Required reading encourages compassion

Vincentian View

Fr. Patrick J. Griffin, C.M., Special to the Torch

The required reading for the incoming first year students at St. John’s this year is “The Other Wes Moore.” A short version of the story could teach that these two men — both Baltimore-born African-Americans named Wes Moore — had very different lives.  One became a Rhodes scholar and one became a life-long prison inmate. The book is about their different journeys. Wes Moore, the author and Rhodes scholar, reflects in his work:

“The chilling truth is that his story could have been mine. The tragedy is that my story could have been his.” 

Mr. Moore was on campus to speak to the incoming students at the very beginning of this semester. All of us who attended his presentation found it to be thought-provoking.


I confess that one thing he said toward the start of his talk distracted me.  He spoke about something which was not in the book: how the book got its title.  When the publishers asked him what he would like to call his effort, he had five ideas ready. They, however, also had a title in hand: “The Other Wes Moore.” Mr. Moore could not understand why they had hit upon this phrase. He explained how no self-respecting author put his/her own name in the title of his/her book. The publishers explained to him that it was not his name which was important but “the other.” And he came to understand this. This idea distracted me and made me thoughtful.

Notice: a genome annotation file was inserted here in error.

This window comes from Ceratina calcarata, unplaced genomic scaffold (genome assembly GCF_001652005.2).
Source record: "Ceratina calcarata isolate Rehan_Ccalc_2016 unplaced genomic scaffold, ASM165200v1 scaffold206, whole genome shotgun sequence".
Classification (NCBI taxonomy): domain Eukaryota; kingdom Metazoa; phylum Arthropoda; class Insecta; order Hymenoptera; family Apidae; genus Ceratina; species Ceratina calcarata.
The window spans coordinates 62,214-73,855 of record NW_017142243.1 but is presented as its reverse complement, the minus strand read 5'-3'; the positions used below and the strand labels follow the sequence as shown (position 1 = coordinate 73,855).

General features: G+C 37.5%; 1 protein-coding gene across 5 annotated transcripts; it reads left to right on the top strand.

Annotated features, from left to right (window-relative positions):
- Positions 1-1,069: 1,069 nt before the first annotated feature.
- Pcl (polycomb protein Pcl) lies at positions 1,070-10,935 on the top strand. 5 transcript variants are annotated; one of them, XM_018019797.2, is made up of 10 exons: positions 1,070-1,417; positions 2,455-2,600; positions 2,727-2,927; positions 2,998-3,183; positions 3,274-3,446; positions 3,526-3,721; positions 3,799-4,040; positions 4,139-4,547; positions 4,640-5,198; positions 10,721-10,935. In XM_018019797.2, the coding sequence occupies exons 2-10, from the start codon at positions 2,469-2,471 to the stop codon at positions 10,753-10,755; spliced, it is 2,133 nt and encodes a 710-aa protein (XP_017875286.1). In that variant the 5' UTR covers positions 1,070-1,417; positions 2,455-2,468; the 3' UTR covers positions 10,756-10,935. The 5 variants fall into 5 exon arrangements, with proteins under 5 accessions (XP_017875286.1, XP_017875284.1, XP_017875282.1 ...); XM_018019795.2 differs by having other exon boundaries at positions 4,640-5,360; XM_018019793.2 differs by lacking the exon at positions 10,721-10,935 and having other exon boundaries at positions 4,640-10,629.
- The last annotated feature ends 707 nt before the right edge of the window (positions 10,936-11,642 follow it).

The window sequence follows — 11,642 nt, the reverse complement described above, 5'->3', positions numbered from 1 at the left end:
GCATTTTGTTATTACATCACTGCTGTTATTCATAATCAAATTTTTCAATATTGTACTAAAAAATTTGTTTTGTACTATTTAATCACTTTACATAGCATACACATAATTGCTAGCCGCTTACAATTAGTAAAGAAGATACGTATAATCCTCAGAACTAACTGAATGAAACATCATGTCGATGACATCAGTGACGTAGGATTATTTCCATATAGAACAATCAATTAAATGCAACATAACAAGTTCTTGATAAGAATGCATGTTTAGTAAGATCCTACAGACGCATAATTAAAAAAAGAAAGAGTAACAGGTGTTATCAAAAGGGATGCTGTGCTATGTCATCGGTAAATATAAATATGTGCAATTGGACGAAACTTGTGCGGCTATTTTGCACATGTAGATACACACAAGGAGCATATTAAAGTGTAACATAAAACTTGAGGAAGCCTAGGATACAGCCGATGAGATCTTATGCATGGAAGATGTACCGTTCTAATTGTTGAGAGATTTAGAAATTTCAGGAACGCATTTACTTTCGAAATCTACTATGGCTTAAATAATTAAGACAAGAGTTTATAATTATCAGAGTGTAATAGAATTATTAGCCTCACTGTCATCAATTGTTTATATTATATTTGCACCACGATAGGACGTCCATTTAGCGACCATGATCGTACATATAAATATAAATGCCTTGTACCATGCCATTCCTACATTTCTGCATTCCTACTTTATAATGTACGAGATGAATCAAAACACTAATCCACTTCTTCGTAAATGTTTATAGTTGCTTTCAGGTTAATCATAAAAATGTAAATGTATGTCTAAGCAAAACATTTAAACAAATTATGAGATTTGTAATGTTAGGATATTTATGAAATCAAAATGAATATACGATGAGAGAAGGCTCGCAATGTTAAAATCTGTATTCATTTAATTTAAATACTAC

Mr. Moore’s book and talk were about needing to be concerned about the other. He wrote in his text something which he repeated in his talk. He directed these words to the young men and women gathered in Carnesecca. He said:

“When it is time for you to leave this school, leave your job, or even leave this earth, you make sure you have worked hard to make sure it mattered you were even here.”

The way in which we make sure that it matters involves moving away from total self-absorption to a concern which makes others important in our lives.  

Neither Mr. Moore’s book nor his talk were meant to be devotional or preachy — though he did not shy away from saying something about faith. The lesson of concern for the other is at the heart of the Christian message. Each person is unique and blessed after a certain fashion. For some people, life holds many opportunities and challenges. For others, the path seems fixed and the options few. The richness that life offers some places them under an obligation to care for those who are not so fortunate.

I enjoyed Mr. Moore’s book and presentation. They had the character of a parable, and thus a lesson to be applied and learned. In our St. John’s University community, we heard of our need to be concerned and attentive for one another.